Plenty of chemists everywhere, but none of them seemed to speak much English. Isa was trying to buy eye drops to alleviate hay fever symptoms - a very frustrating episode.


flora & fauna


The national animal of Lithuania is the stork, these were visible throughout the country - but nowhere near in the numbers found in Poland.

The land is very flat and turned over to intensive arable farming, none of the local village farming and subsistence living seen in Poland. This was also bad for the opportunity to spot interesting wildlife - although we did come across wild boar, freshwater lobster and a frog field.

The heat and abundance of wide fields have their good effect: the mosquitos only come out quite late in the evening and do not trouble us much during the day. Having said this, Lithuania territory is covered with 60% of forests, but we do not really know what goes on if you really go deep in these.


graphs & stats


We spent a total of 5 days in Lithuania, with one day of rest in Kaunas. Overall our route was straight and not the best to see the best Lithuania has to offer, in particular when it comes to landscape.

Distance Cycled : 346 km

No of days Cycling : 4

Average Distance per day : 86 km

Highest Point : 220m just past the Polish border

Furthest Cycling in a Day: 130 km from Wizajny in Poland to Kaunas (100km in Lithuania)

Most Altitude Climbed in a Day: 448m the same day, it is all pretty flat!

Number of punctures: 1 for Terry


Cycling Lithuania

7th July - Wizajny to Kaunas (Lithuania) - 130km

The border crossing to Lithuania was particularly uneventful - not even a welcome to Lithuania sign. We continued to follow the Via Baltica Northwards to Marian. The countryside was initially gently rolling before giving way to wide open plains of intensive agriculture. None of the small scale farming seen in Poland.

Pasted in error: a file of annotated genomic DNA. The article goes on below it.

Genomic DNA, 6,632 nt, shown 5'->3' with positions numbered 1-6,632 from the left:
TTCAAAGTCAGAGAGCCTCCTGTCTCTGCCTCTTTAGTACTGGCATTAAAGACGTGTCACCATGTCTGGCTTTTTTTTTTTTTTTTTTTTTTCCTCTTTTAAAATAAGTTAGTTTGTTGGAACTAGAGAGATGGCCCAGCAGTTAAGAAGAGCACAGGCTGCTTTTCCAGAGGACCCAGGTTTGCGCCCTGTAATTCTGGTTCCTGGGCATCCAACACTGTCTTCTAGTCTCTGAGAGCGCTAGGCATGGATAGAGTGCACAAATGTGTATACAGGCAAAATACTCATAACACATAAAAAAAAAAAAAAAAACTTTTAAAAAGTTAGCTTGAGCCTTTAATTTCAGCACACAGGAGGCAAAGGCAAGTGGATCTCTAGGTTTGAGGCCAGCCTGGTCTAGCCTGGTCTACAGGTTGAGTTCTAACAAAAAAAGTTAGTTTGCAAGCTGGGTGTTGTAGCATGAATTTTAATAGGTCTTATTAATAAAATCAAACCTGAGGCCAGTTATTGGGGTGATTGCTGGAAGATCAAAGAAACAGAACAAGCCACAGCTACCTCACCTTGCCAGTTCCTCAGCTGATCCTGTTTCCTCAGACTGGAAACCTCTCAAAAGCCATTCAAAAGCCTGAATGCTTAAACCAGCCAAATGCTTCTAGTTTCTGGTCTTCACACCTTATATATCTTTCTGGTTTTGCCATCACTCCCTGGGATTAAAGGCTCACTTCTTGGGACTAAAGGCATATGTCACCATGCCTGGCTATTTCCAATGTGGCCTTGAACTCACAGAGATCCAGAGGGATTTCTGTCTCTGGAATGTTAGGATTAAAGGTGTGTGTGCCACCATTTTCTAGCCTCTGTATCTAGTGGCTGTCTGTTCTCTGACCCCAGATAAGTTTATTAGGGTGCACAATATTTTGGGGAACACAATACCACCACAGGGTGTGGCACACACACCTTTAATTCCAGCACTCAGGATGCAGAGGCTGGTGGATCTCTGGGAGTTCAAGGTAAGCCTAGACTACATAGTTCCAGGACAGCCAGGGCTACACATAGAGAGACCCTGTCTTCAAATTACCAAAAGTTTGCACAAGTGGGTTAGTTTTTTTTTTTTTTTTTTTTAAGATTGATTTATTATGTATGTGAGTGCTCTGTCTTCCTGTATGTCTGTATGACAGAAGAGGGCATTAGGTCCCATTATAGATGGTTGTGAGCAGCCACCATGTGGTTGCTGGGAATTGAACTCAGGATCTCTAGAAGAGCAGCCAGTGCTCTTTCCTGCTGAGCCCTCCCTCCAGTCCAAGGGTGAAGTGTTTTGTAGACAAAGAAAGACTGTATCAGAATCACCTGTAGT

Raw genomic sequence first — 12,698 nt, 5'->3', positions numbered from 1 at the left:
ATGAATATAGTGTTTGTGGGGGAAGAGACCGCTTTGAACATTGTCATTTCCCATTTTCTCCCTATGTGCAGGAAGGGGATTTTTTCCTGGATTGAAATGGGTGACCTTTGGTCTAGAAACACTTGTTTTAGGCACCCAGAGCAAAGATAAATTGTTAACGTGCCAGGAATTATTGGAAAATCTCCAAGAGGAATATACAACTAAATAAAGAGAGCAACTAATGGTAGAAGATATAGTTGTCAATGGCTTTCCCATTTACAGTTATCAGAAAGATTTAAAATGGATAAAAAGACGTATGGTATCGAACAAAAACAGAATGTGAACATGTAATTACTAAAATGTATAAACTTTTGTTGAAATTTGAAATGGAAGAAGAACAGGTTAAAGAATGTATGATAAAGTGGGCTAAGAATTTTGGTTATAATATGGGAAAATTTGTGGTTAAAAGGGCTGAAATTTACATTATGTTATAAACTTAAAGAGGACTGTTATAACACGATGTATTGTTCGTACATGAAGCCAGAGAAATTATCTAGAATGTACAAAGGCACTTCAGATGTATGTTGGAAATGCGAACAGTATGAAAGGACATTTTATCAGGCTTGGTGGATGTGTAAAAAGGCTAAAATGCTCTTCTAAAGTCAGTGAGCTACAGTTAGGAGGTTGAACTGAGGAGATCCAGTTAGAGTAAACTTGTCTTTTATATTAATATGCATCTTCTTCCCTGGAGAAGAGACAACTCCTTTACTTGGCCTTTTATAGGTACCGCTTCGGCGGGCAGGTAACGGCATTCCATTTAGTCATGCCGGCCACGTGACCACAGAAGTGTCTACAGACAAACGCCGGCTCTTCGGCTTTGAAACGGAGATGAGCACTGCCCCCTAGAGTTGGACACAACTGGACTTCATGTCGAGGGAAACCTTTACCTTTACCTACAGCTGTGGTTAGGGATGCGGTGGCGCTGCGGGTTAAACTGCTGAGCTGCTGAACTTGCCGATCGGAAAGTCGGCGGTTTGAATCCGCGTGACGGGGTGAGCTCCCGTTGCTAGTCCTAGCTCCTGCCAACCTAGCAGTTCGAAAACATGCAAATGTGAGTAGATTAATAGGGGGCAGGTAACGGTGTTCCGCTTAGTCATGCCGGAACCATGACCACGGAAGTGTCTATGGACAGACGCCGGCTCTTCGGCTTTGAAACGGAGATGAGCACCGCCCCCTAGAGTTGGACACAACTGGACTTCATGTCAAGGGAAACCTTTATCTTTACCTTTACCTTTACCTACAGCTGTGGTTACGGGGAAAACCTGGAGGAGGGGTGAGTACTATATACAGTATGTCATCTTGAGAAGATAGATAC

At Marijampole we found the most helpful tourist information that anyone could hope for. After a search on the web and various phone calls we were booked into a guest house in Kaunas for two nights. It meant a long cycle (130 km) for the day - but a rest day in Kaunas and time to get to grips with the the first Baltic state.



What does it mean, a break in the space time continuum ahead?





During the discussions another cyclotourist turned up at the tourist information. He was an American on a 5 month tour, starting from Belgium and taking in the UK and Ireland, Norway, Sweden, Finland and now the Baltic states. During 3 months cycling his highlight had been the three Baltic states - fingers crossed that we have the same experience.

Basilica in Kaunas

We covered the 55 kms to Kaunas in record time - trying to stay in front of the coming thunder storm. We thought we had done well to reach Kaunas at 7.30 pm - only to find that we had lost an hour (Lithuania is one hour ahead of Poland). We had relied on an extremely unreliable source for our time zone information - the CIWEM diary - please beware this is not the reliable, authoritative publication that it purports to be.

Gallery in Kaunas



Isa with a famous Lithuanian poet



We climbed the long hill up to our Guest House and reached it at 9.30pm local time - to be greeted by a rather ugly, overweight women who looked fifteen years older than her 40 years saying "Nei, Nei" - this was before we had even got inside the front door. We were in a strange city, in a new country at 9.30pm with the least helpful person in the world saying we couldn't stay where we had booked for 2 nights.